Notwithstanding a large settlement of similar litigation in the United States, the Ontario class proceeding Parker v. Pfizer Canada Inc. was discontinued without costs on April 20, 2017, demonstrating the strategic importance of litigation timing.

Background

The class proceeding involved a class of persons who had used the prescription drug varenicline (sold in Canada by Pfizer Canada Inc. under the brand name CHAMPIX®) as a treatment for nicotine addiction. The representative plaintiff, Mr. Parker, alleged that he and other members of the class had experienced neuropsychiatric adverse events (“NAEs”) as a consequence of ingesting CHAMPIX.

The evidence at certification

At the certification motion, the defendants Pfizer Canada Inc. and Pfizer Inc. argued that Mr. Parker had failed to meet the admittedly low-burden of showing some basis in fact for his claim. Justice Perell, however, found that the evidence adduced by Mr. Parker did establish some basis in fact for the common issues about a duty to warn, and also found “The contemporaneous or near contemporaneous neuropsychiatric events experienced by those using the drug provides some basis in fact to the claim that there was a failure to warn by the manufacturer of the drug.”

For reasons released June 21, 2012, Justice Perell certified common issues regarding the two corporate defendants’ alleged failure to warn of the risk of NAEs when using CHAMPIX.

American settlement

Shortly thereafter, in February of 2013, a similar claim in the United States regarding the use of varenicline settled for US$273 million. Fortunately for the defendants in the Ontario action, the Ontario action did not settle. The parties proceeded with documentary and oral discovery, and Pfizer Canada Inc. produced over 60,000 documents.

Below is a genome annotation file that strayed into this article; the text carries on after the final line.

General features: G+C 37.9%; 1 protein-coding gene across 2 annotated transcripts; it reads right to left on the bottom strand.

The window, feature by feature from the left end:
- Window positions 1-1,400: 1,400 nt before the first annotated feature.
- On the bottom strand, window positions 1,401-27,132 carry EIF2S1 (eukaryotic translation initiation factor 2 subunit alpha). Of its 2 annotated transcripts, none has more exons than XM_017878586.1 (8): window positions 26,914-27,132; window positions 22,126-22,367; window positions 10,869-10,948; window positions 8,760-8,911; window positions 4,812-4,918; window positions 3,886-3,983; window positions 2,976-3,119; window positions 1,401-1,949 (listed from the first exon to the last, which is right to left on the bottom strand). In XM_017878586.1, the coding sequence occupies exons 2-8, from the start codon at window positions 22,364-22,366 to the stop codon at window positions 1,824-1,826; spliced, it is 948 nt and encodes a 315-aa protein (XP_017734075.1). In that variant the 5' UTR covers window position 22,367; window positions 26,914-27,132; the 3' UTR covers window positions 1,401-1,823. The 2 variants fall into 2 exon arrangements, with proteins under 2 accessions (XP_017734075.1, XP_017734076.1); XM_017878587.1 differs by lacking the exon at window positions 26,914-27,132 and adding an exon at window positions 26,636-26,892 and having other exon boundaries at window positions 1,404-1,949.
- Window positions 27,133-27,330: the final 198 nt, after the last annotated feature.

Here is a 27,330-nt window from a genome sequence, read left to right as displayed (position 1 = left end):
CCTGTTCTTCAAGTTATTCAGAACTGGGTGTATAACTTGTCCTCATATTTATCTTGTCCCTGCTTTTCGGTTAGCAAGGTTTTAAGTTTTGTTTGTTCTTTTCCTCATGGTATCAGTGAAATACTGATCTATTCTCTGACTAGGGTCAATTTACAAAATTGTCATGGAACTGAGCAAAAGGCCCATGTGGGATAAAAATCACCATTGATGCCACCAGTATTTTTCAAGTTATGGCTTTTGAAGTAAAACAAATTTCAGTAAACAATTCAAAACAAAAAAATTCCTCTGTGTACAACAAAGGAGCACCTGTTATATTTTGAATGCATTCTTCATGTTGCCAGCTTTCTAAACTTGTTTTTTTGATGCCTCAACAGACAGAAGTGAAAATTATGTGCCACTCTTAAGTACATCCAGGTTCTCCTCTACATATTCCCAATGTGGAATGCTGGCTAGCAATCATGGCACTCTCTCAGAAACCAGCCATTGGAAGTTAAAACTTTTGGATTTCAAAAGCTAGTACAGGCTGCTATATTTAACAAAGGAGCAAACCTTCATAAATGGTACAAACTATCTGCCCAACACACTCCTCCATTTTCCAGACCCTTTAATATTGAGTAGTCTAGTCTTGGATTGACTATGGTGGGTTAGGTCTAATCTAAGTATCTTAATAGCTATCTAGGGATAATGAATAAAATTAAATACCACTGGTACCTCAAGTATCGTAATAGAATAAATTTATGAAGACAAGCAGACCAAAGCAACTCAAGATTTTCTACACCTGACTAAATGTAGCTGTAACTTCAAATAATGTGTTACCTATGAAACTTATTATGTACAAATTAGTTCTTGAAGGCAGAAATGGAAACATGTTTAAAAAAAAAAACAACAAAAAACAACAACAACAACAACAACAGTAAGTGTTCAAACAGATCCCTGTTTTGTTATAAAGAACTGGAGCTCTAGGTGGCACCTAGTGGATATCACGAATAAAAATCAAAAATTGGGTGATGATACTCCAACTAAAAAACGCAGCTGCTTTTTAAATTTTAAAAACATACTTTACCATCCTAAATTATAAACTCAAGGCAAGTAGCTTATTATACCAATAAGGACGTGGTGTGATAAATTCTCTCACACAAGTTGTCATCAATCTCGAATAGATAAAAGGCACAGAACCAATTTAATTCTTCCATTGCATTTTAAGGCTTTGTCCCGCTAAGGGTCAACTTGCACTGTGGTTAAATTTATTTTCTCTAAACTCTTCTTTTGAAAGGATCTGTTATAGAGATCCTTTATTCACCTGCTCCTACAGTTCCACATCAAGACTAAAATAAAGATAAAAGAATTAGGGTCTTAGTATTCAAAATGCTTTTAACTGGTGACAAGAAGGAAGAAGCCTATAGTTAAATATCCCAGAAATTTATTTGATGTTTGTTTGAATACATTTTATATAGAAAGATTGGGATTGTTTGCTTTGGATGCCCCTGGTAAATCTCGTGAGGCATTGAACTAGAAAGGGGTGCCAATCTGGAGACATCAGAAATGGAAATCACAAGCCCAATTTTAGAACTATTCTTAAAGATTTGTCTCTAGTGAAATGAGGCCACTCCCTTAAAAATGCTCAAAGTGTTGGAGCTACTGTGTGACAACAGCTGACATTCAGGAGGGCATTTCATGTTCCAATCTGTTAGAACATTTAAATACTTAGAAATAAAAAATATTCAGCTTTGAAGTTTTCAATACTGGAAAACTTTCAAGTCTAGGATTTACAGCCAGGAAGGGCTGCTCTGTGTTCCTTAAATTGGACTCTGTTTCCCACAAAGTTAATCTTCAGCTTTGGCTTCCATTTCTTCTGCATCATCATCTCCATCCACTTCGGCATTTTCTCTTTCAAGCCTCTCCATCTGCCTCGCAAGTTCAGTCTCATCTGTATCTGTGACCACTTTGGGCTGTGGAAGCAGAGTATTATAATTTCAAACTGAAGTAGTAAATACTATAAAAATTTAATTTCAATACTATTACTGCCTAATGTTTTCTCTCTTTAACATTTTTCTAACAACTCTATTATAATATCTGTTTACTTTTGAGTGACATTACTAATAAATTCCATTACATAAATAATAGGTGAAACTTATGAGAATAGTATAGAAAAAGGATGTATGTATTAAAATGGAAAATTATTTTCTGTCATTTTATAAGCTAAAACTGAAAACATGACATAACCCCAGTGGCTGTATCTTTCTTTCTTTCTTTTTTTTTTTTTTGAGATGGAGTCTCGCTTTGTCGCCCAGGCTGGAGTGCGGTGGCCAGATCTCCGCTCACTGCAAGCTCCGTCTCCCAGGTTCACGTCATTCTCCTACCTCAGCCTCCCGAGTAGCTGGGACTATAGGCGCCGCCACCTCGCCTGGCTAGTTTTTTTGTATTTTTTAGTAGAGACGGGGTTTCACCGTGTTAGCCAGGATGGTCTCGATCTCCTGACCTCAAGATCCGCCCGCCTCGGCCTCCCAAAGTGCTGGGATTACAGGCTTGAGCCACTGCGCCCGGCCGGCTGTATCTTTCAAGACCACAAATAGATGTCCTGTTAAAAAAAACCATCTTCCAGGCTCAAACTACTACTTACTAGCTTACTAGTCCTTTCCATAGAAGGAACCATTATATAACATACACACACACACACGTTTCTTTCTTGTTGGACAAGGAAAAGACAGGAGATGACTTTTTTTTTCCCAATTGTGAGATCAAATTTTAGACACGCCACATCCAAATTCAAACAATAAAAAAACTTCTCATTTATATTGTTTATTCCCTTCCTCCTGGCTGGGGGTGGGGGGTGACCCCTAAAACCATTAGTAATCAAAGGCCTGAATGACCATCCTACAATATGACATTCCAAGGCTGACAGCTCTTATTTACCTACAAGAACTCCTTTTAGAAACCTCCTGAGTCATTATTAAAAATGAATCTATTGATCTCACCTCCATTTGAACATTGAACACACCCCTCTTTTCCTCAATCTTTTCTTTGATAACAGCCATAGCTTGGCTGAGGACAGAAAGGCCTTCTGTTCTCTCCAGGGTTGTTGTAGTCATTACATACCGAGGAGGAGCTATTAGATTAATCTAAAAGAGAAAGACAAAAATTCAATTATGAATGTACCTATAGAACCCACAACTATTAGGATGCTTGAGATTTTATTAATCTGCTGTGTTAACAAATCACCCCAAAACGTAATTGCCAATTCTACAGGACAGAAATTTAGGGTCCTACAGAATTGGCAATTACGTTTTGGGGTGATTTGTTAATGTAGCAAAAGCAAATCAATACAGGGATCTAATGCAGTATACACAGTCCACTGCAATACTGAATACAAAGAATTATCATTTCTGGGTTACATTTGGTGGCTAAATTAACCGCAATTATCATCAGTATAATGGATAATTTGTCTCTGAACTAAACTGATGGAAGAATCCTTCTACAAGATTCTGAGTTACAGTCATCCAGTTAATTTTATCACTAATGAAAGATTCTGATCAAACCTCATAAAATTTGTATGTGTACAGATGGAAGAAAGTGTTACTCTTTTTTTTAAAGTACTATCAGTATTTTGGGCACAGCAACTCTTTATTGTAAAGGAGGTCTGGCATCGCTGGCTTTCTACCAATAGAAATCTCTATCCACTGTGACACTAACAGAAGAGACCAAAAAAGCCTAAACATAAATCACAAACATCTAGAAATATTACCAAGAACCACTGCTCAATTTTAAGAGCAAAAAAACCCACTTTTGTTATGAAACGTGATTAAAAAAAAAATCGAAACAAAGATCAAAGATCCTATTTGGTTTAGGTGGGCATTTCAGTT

Awaiting better evidence

Before examinations for discovery had completed, Mr. Parker – presumably hopeful the results would support his allegations – decided it was appropriate to put the action on hold pending the outcome of a large-scale epidemiological clinical study referred to as the Evaluating Adverse Events in a Global Smoking Cessation Study (or “EAGLES Study”). The results of the EAGLES Study were released in April, 2016 (three years following the settlement in the United States). Disappointingly for Mr. Parker, the study did not support his allegations. The EAGLES Study showed no significant increase in neuropsychiatric adverse events attributable to varenicline.

Discontinuance

On that basis, Mr. Parker moved to have the action discontinued. Unsurprisingly, Pfizer Canada consented to a discontinuance without costs. Acknowledging that, in the face of the EAGLES Study results, Mr. Parker’s prospects of success were “remote”, Justice Perell granted the motion for discontinuance on a without costs basis.

Conclusion

It is not uncommon for Canadian class action litigation to progress behind similar litigation in the United States. In this case, this operated to the benefit of the defendants when additional scientific evidence relevant to the claims being made was released before a settlement or other disposition of the litigation occurred. Because Mr. Parker decided it was appropriate to await the outcome of the EAGLES Study, the defendants were able to obtain the results of the study before trial was imminent. Effectively, the delay allowed the science to catch up with the litigation, while in the United States the latter was ahead of the former which drove a settlement.

To the extent that a defendant foresees future study results being released that could affect findings of liability, this case demonstrates the strategic importance of any decision affecting the speed at which the litigation will progress.